While açaí itself is just a berry, it becomes one of Brazil's favorite desserts when it's blended and topped with other fruits and accompaniments. In the United States, açaí has caught on as a healthy breakfast or snack fairly recently, but in Brazil, these sweet treats have been enjoyed for decades, and you can buy açaí bowls just about anywhere in Brazil. They're known as a snack that will cool you down on the beach after a long day in the sun, and in popular areas, vendors walk up and down the beach with a cooler, selling them to sunbathers.

Açaí is known for its unique flavor of fruitiness with slightly bitter, earthy undertones and its distinctive deep purple color that gives an açaí bowl a beautiful violet hue. When it comes to topping your açaí bowl, the most common choices are bananas, granola, and honey. Though in Brazil, it's also often topped with paçoquinha — a sweet, dry, and crumbly peanut candy. Açaí has also taken off among health-conscious food lovers because of its extremely high antioxidant and phytochemical content. These berries may help your body thrive by aiding weight loss, promoting a healthy heart, and improving cognitive function, according to Gleneagles Hospital. So next time you're looking for a healthy Brazilian dessert to cool you down and fill you up, try an açaí bowl.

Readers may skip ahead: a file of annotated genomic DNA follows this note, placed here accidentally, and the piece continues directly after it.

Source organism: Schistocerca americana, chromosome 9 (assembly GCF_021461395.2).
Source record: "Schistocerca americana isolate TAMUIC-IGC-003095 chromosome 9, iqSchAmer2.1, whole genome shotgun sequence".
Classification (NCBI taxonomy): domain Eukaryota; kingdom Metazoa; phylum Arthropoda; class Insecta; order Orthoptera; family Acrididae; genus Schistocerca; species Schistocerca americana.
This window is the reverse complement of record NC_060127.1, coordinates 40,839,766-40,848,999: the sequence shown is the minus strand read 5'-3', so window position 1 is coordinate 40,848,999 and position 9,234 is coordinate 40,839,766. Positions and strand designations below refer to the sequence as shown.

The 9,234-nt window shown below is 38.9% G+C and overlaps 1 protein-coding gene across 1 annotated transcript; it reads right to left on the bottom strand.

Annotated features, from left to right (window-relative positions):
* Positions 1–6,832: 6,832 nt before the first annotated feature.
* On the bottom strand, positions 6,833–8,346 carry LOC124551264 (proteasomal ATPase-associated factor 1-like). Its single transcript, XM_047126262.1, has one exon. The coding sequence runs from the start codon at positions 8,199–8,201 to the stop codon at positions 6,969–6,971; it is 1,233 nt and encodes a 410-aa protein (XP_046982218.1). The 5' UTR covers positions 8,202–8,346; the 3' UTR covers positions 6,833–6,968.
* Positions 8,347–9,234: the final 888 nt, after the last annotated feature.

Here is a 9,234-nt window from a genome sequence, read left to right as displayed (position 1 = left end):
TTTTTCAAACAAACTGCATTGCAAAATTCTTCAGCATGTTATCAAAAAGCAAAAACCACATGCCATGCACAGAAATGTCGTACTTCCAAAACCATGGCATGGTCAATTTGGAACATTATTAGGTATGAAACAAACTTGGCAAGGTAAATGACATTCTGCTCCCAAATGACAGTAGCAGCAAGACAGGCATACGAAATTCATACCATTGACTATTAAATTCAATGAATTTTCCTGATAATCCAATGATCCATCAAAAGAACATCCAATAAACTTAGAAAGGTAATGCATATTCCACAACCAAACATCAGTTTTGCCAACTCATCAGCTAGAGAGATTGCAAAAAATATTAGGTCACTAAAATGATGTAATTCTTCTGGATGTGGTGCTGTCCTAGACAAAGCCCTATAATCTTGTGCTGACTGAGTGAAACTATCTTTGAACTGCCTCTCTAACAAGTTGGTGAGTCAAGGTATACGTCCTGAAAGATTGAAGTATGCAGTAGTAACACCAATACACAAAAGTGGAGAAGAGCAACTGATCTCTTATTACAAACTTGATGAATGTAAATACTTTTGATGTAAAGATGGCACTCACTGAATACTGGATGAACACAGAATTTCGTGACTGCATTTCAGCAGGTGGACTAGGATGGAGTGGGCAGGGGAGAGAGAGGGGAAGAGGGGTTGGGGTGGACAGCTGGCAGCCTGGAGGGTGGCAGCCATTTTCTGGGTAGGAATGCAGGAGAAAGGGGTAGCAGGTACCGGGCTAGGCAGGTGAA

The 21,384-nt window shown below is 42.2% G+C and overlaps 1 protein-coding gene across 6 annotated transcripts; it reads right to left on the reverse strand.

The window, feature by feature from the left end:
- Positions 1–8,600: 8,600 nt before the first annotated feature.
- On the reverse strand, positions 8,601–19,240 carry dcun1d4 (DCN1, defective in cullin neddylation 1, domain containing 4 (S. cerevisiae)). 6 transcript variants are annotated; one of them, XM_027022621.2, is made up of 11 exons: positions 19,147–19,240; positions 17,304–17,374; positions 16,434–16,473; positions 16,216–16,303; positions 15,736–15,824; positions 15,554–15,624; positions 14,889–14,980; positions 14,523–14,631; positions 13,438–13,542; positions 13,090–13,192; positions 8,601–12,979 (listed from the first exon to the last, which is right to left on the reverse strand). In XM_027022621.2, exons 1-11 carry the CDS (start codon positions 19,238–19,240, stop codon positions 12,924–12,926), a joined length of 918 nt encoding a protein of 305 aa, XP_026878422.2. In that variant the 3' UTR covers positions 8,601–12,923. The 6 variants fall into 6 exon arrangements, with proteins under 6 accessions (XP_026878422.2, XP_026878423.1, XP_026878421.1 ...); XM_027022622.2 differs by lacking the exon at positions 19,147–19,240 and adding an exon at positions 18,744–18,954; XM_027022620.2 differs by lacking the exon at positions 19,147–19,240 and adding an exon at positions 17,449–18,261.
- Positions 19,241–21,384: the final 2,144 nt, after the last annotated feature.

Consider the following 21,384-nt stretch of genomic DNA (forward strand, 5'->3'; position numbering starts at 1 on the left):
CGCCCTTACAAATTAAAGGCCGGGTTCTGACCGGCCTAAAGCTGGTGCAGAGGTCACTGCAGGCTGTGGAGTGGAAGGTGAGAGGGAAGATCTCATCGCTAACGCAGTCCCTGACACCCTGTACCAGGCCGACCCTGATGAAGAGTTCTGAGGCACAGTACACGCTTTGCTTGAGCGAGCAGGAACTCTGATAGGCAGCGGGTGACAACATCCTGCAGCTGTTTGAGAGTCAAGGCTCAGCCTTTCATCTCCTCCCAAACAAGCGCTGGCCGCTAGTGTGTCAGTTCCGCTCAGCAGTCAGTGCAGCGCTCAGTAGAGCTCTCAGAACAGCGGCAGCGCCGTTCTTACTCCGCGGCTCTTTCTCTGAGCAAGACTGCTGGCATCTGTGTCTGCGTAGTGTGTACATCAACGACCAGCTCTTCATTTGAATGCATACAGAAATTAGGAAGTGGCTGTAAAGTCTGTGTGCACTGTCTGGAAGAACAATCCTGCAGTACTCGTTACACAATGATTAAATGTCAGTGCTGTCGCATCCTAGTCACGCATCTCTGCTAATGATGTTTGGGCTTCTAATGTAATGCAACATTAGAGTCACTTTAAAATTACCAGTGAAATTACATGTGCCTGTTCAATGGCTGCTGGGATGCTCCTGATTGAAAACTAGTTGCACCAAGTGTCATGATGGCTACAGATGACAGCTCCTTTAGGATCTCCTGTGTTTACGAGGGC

Tapioca is a super versatile ingredient used for all sorts of applications in Brazilian cooking. It's made from the vegetable yucca, used to make fries, flour, and tapioca pearls. The latter is the main ingredient in sagu, a dessert common in Rio Grande do Sul, Brazil's southernmost state. Rio Grande do Sul also happens to be home to the most active wine region in the country, and wine features heavily in this creamy, chewy treat.

Sagu is made by cooking tapioca pearls until they are just al dente and then finishing the cooking process in a bath of red wine along with cinnamon and orange peel. The alcohol cooks off during the process, and you're left with the rich, slightly acidic flavor of red wine and the warming notes of cinnamon and orange. To balance out this intense flavor, the tapioca is topped with either ice cream or crème anglaise, a light, sweet custard sauce. Sagu is typically served as a dessert, usually after a churrasco, the region's world-famous barbecue.